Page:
Special Parashah for Sukkot: B’midbar (Numbers) 29:17-35

Beth Elohim Messianic Synagogue

Special Parashah: Numbers 29:17-35

This parashah focuses on the offerings given in the Temple during the festival of Sukkot. The sheer number of sacrifices that represent money is astounding and should cause us to consider whether anyone individually or collectively has any justification for begrudging tithes and offerings.

Another interesting aspect of these offerings is that there are 70 bulls given during Sukkot to protect the people from afflictions corresponding to the biblical number of Gentile nations identified in Genesis 10. This presents a stark contrast to how the majority of the Gentile nations treated Israel in the past and to the present day. By and large, they prefer to see Israel irradiated to include all Jews. What these nations are unaware of is what a true Jew is as defined by Yahshua in Romans 2-3. They would soon realize that simply killing anyone with a name or appearance of a stereotype Jew would not serve their objective. Yahshua instructs us to love our enemies and pray for them. Judah, without the benefit of Yahshua, already practiced this doctrine that so many claim as their own yet fail to practice.

Israel is represented by the Lamb in contrast to the bull that represents the Gentiles. The number of lambs offered each day is 14 for a total of 98. The consistency in the number sacrificed each day symbolizes that Israel’s adherence to G-d and His Torah does not depend on the greater or lesser power of its adversaries. Ninety-eight sacrificed lams also represent sacrifices to ward off the curses described in Deuteronomy. The offering of bulls starts with 13 and decreases by 1 each day. This symbolizes the eventual acceptance of G-d’s Torah and dominion by the Gentile nations. The bull symbolizes the power of those who oppose G-d while the Lamb is gentle and represents Israel’s small size and status compared to the powerful Gentile nations.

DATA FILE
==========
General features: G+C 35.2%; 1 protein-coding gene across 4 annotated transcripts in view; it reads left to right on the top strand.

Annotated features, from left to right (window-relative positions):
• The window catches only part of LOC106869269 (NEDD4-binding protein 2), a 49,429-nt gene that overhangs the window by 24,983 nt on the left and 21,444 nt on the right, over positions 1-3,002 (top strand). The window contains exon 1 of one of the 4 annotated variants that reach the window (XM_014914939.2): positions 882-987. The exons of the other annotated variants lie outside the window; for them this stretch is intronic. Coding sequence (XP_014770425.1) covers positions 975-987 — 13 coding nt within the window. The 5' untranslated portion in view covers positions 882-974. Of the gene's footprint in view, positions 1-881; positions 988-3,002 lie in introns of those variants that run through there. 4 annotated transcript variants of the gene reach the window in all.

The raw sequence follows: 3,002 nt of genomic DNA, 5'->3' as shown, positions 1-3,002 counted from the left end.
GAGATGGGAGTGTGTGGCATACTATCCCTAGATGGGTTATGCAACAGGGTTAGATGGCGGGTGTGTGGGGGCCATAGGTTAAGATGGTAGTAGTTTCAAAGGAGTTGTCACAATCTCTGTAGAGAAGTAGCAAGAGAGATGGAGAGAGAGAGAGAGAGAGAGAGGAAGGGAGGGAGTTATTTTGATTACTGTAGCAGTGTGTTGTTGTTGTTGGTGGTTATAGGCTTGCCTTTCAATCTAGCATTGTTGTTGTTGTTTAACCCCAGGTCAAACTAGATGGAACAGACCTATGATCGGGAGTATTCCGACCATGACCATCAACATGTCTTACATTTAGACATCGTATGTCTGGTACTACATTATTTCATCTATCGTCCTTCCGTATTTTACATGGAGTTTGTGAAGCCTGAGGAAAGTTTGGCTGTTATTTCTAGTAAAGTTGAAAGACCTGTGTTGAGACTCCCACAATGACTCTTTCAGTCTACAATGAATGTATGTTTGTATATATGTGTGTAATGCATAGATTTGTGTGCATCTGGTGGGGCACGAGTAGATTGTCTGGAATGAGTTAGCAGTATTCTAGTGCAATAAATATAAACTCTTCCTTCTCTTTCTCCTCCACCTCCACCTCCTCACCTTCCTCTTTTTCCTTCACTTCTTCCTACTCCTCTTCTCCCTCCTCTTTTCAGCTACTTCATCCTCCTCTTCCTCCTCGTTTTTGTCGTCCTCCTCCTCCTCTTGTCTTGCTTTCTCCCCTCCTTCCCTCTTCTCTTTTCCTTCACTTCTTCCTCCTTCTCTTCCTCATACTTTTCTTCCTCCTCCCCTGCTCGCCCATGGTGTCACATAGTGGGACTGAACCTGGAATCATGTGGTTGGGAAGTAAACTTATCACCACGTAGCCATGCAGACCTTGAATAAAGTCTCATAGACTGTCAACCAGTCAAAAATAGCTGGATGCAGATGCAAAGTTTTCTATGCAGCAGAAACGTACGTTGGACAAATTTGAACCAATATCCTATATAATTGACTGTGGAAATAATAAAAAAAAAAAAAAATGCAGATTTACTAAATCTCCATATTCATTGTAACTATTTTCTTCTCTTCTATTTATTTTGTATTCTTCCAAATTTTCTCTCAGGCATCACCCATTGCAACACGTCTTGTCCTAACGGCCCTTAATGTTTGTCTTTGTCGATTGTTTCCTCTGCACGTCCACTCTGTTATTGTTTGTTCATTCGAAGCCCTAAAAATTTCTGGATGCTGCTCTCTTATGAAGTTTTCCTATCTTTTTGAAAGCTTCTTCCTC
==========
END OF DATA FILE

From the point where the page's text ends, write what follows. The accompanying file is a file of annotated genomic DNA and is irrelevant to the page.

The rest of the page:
In verse 18 we read “and their libations.” The Sages noted that the Torah departs here from the singular form libation used in other passages. Also of interest is that this word is spelled with a superfluous “mem.” In verse 31 it is spelled with a superfluous “yud.” In verse 33 it is again spelled with a superfluous “mem.” This is important to note these deviations as their deviation from the correct spelling signals a hidden message from G-d. These extra letters in Hebrew spell the word water or mayim pronounced as one syllable similar to the English word “mime.” This is the basis for the ceremony of the Drawing of Water by the priests which was placed into one of the two pipes at the Southwest corner of the Altar and mixed with wine; the symbol that Yahshua used to draw attention to Himself at this festival as the Source of Living Water.

Most people fail to recognize that Shemini Atzeret, the Eighth day of restriction or Assembly is a separate holiday. Jewish tradition in the majority does not differentiate between Sukkot and this day. The reason is that it signals the beginning of a new cycle of reading the Torah. To traditional and Messianic Jews, it represents the gift of the written Torah, and for Messianic Jews, also the Living Torah (Yahshua). Therefore, it is a special day for celebration on its own. Yet, there are no Sukkot symbols incorporated into this day. Many consider it a separate Holy day. We are commanded not to any kind of ordinary work (Lev. 23:36).

Many Sages have labored over the word “restriction” and its meaning in the context of this holy day. Rashi states it is not only a restriction to not work, but also a restriction against travel. The rationale is that the pilgrim should remain in place to avail himself to remaining in the sukkah one more day. It is analogous to the Great King being able to enjoy the company of His subjects at a banquet. Onkelos translates the Hebrew word translated as “restriction” by Rashi, as “assembly.” This is the common translation lending itself to restricting travel in order to attend the festival of a holy convocation or assembly. Some use this wording to allow themselves to work, but I submit it means both. Each person must make their own decisions regarding this matter. It is not for us to make decisions for each other or judge those who interpret the verse differently that we choose to interpret it. G-d is our Judge.
May G-d bless and keep you. May He enlighten you through His Living and Written Torah to a successful and blessed year ahead.

Shabbat Shalom,
Rabbi Davis